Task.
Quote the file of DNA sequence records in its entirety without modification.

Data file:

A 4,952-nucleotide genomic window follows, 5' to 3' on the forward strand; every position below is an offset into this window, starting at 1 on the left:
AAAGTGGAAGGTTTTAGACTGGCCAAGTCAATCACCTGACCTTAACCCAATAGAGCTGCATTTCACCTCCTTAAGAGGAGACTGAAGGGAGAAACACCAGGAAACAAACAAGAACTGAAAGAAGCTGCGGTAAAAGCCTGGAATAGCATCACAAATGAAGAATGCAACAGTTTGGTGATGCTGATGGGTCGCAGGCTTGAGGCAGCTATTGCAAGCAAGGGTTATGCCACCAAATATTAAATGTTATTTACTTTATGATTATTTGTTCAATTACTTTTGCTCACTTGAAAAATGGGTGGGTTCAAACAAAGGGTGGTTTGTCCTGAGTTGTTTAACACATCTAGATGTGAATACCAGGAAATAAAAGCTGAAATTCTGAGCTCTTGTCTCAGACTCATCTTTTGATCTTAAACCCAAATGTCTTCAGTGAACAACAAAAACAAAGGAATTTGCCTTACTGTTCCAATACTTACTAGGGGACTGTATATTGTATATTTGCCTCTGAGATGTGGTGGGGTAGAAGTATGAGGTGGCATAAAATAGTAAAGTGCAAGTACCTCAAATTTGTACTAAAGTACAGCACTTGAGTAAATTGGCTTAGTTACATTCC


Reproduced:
A 4,952-nucleotide genomic window follows, 5' to 3' on the forward strand; every position below is an offset into this window, starting at 1 on the left:
AAAGTGGAAGGTTTTAGACTGGCCAAGTCAATCACCTGACCTTAACCCAATAGAGCTGCATTTCACCTCCTTAAGAGGAGACTGAAGGGAGAAACACCAGGAAACAAACAAGAACTGAAAGAAGCTGCGGTAAAAGCCTGGAATAGCATCACAAATGAAGAATGCAACAGTTTGGTGATGCTGATGGGTCGCAGGCTTGAGGCAGCTATTGCAAGCAAGGGTTATGCCACCAAATATTAAATGTTATTTACTTTATGATTATTTGTTCAATTACTTTTGCTCACTTGAAAAATGGGTGGGTTCAAACAAAGGGTGGTTTGTCCTGAGTTGTTTAACACATCTAGATGTGAATACCAGGAAATAAAAGCTGAAATTCTGAGCTCTTGTCTCAGACTCATCTTTTGATCTTAAACCCAAATGTCTTCAGTGAACAACAAAAACAAAGGAATTTGCCTTACTGTTCCAATACTTACTAGGGGACTGTATATTGTATATTTGCCTCTGAGATGTGGTGGGGTAGAAGTATGAGGTGGCATAAAATAGTAAAGTGCAAGTACCTCAAATTTGTACTAAAGTACAGCACTTGAGTAAATTGGCTTAGTTACATTCC